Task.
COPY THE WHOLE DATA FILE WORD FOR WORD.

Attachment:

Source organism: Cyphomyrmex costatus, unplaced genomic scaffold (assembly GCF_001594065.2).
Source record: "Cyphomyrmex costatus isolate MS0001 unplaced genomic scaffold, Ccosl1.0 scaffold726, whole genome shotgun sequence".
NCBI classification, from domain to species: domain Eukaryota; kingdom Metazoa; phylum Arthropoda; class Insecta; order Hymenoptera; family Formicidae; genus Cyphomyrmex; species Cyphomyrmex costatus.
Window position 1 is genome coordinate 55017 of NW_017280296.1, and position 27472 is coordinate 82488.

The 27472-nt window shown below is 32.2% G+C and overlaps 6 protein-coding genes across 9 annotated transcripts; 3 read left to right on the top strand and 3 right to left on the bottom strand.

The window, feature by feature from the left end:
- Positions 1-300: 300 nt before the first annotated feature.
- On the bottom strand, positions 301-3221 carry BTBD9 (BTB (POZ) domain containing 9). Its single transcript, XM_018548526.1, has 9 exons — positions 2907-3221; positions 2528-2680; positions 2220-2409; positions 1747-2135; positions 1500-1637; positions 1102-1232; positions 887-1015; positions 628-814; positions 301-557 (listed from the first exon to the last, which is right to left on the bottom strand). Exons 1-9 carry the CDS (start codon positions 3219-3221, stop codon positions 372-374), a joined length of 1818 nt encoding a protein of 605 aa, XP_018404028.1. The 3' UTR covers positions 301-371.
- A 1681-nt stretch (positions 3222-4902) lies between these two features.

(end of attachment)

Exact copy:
Source organism: Cyphomyrmex costatus, unplaced genomic scaffold (assembly GCF_001594065.2).
Source record: "Cyphomyrmex costatus isolate MS0001 unplaced genomic scaffold, Ccosl1.0 scaffold726, whole genome shotgun sequence".
NCBI classification, from domain to species: domain Eukaryota; kingdom Metazoa; phylum Arthropoda; class Insecta; order Hymenoptera; family Formicidae; genus Cyphomyrmex; species Cyphomyrmex costatus.
Window position 1 is genome coordinate 55017 of NW_017280296.1, and position 27472 is coordinate 82488.

The 27472-nt window shown below is 32.2% G+C and overlaps 6 protein-coding genes across 9 annotated transcripts; 3 read left to right on the top strand and 3 right to left on the bottom strand.

The window, feature by feature from the left end:
- Positions 1-300: 300 nt before the first annotated feature.
- On the bottom strand, positions 301-3221 carry BTBD9 (BTB (POZ) domain containing 9). Its single transcript, XM_018548526.1, has 9 exons — positions 2907-3221; positions 2528-2680; positions 2220-2409; positions 1747-2135; positions 1500-1637; positions 1102-1232; positions 887-1015; positions 628-814; positions 301-557 (listed from the first exon to the last, which is right to left on the bottom strand). Exons 1-9 carry the CDS (start codon positions 3219-3221, stop codon positions 372-374), a joined length of 1818 nt encoding a protein of 605 aa, XP_018404028.1. The 3' UTR covers positions 301-371.
- A 1681-nt stretch (positions 3222-4902) lies between these two features.